WASHINGTON, D.C. -- Whenever I'm in the nation's capital, it's always entertaining to see government staff, aides, lobbyists and elected officials doing their thing. They can make you feel like an outsider -- unless, that is, you were there when Ronald Reagan was sworn in, doing then as they are doing now. Then you realize that they're just younger versions of yourself.
With age and experience comes a trace of wisdom. In talking to various Washington insiders over the last few days, I've noticed a predominant theme: The GOP establishment hasn't a clue how to manage the so-called Tea Party movement. And the Democrats are equally clueless as they try to profile and pigeonhole these new activists.
I've been closely watching Tea Partiers since about this time last year. I noticed early on that establishment Republican elected officials have been letting the Tea Party march right on past. These officeholders are afraid they'll be seen as radical if they associate with the protest movement.
Conventional Washington wisdom seems to have it that moderate, swing voters in the fall general elections will turn away from the GOP if the party ends up with nominees for Congress who are either self-identified as Tea Partiers or are somehow associated with them.
Consider this oddity: Sen. John McCain has long been cold-shouldered by the GOP establishment, which has thought of him as too liberal for the party's taste. Now he is suddenly viewed as a part of that very establishment, which is itself now deemed too liberal. Believe me when I tell you that the very notion of a spontaneous conservative grassroots movement that they can't get a handle on has this town's Republican operatives baffled.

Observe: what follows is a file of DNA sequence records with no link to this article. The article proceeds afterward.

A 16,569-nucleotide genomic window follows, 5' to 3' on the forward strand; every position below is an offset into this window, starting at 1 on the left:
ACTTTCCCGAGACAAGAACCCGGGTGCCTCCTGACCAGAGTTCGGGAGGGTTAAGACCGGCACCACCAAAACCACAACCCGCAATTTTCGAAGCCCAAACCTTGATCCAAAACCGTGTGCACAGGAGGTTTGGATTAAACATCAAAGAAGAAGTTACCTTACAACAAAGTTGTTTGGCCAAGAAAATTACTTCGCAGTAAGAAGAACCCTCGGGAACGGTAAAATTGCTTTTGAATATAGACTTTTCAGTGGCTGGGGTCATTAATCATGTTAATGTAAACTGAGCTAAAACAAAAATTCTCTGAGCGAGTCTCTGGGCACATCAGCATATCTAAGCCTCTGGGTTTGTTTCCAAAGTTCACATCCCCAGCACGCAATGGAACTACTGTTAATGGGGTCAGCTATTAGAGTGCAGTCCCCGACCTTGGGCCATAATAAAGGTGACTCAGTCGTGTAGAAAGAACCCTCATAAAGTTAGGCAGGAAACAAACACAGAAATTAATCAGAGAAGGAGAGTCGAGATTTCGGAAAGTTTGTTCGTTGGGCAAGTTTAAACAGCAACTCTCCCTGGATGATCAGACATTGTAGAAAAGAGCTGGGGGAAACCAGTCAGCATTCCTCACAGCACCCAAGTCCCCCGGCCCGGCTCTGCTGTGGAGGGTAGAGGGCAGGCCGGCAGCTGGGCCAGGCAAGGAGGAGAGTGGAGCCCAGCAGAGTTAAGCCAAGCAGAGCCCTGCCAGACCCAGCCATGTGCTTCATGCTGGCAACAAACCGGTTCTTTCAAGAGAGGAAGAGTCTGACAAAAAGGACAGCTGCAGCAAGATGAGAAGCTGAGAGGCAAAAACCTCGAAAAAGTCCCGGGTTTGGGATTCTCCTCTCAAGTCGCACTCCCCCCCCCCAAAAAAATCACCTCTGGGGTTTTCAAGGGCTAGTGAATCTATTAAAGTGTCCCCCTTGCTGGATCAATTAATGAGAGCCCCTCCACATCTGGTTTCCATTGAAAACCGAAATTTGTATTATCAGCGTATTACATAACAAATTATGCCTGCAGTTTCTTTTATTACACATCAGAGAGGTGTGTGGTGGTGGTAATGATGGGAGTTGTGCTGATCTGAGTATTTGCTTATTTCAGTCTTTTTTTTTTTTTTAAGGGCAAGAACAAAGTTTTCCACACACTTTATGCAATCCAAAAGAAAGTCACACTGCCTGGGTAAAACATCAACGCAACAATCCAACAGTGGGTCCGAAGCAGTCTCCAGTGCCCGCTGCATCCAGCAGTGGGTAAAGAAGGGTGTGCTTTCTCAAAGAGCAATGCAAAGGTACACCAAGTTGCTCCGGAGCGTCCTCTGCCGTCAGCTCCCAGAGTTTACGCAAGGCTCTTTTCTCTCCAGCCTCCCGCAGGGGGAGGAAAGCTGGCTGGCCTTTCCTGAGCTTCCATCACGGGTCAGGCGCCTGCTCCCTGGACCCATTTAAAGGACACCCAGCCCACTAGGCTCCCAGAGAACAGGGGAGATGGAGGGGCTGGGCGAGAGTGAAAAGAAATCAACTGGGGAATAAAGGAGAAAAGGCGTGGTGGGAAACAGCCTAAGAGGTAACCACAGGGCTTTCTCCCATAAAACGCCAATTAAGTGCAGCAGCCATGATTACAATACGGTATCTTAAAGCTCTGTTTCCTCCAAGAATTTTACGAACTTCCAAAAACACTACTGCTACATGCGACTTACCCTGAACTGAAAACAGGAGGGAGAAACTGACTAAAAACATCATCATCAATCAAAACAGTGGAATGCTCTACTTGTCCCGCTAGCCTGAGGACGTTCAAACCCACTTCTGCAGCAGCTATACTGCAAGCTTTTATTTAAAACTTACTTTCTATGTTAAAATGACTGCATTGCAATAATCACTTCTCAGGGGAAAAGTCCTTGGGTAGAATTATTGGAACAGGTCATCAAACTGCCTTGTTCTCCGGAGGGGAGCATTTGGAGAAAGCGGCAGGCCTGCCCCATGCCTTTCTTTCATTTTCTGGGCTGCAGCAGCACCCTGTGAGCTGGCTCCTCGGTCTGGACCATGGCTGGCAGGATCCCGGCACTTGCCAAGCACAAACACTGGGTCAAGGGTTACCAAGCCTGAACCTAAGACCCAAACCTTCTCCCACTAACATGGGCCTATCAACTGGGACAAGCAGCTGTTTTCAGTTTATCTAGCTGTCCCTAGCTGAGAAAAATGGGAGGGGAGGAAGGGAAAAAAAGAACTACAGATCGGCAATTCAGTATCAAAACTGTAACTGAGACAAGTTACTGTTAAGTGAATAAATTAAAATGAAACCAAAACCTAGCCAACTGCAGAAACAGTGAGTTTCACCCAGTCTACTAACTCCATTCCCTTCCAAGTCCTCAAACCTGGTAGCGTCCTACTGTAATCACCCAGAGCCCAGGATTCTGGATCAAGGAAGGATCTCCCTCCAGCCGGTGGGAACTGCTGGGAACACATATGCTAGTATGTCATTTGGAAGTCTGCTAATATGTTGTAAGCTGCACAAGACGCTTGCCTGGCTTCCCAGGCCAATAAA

The Democrats are even more in the dark. They have persuaded themselves that the Tea Party crowd is one and the same with the so-called "birthers," who believe President Obama was not born in the United States and should not be eligible to serve as president. The Democrats welcome the Tea Party because they believe it will divide the GOP and bring to the fore weaker and less experienced Republican candidates in November. Either that, they believe, or it will cause a big chunk of disenchanted Republican voters -- either establishment or Tea Party -- to sit out this year's general election altogether.
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